First Lungless Frog Found

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The trait in amphibians is likely an adaptation to life between water and land and their ability to respire through the skin.

The researchers suggest lunglessness in B. kalimantanensis may be an adaptation to the higher oxygen content in fast-flowing, cold water.

"Cold water can hold more dissolved oxygen than warm water," Bickford explained.

The frog also has a low metabolic rate, which means it needs less oxygen.

(Related news: "Penguins Safely Lower Oxygen to 'Blackout' Levels" [December 7, 2007].)

What's more, the species is severely flat compared to other frogs, which increases the surface area of the skin.

"Along with the fact that having lungs makes you more likely to be swept away in a fast-flowing stream—because you would float—this [is] a very strong context for the evolution of loss of lungs," Bickford said.

Unsurprising Find

David Wake is a biologist and expert in amphibian evolution at the University of California, Berkeley.

He said the finding of a lungless frog is unsurprising since tailed frogs are already known for their greatly reduced lungs.

Wake added that for most amphibians, the majority of gas exchange happens through the skin. A low but significant amount of respiration occurs via simple, sac-like lungs.

Most species, he noted, have mating calls that require lungs.

So biologists are unsure why a few species have entirely gotten rid of the organs, Wake said.

"This species is so rare that we know next to nothing concerning its biology," he wrote in an email. "But it is aquatic and lives in cold streams and doubtless has low basal metabolic rate."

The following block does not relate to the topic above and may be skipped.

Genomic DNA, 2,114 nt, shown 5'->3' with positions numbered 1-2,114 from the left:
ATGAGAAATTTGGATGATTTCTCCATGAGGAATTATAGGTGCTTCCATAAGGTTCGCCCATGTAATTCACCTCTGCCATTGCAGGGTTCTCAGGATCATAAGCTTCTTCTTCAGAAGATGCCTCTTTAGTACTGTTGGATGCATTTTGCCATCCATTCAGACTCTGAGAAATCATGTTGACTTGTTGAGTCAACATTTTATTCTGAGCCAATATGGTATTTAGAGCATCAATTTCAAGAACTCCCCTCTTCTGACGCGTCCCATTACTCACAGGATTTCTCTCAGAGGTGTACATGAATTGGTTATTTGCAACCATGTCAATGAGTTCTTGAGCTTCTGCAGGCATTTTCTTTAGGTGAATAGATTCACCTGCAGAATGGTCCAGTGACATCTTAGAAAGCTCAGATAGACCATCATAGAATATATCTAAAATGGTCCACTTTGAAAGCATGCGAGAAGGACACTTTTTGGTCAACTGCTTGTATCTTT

Thus loss of lungs as an adaptation to the cold, fast-flowing water "seems like a rational hypothesis to me," he said.

Rare Frog

Further studies of the frog to test the hypothesis, however, may be hampered by the species' rarity and endangered habitat, according to Bickford and colleagues.

For instance, the frog's cold-stream habitat is being destroyed by illegal gold mining, Bickford said.

The mining activity makes the water cloudy with sediment and contaminates it with mercury.

In addition, much of the surrounding habitat is under threat from legal and illegal logging, which increases runoff into the streams.

"Most of the frog's presumably original range is now completely uninhabitable," Bickford said.

Further threats, he added, may come from changes in temperature and precipitation patterns due to climate change.

"This frog has a grim future and it is entirely our fault," Bickford said.

"It is our responsibility to try and remedy the situation."

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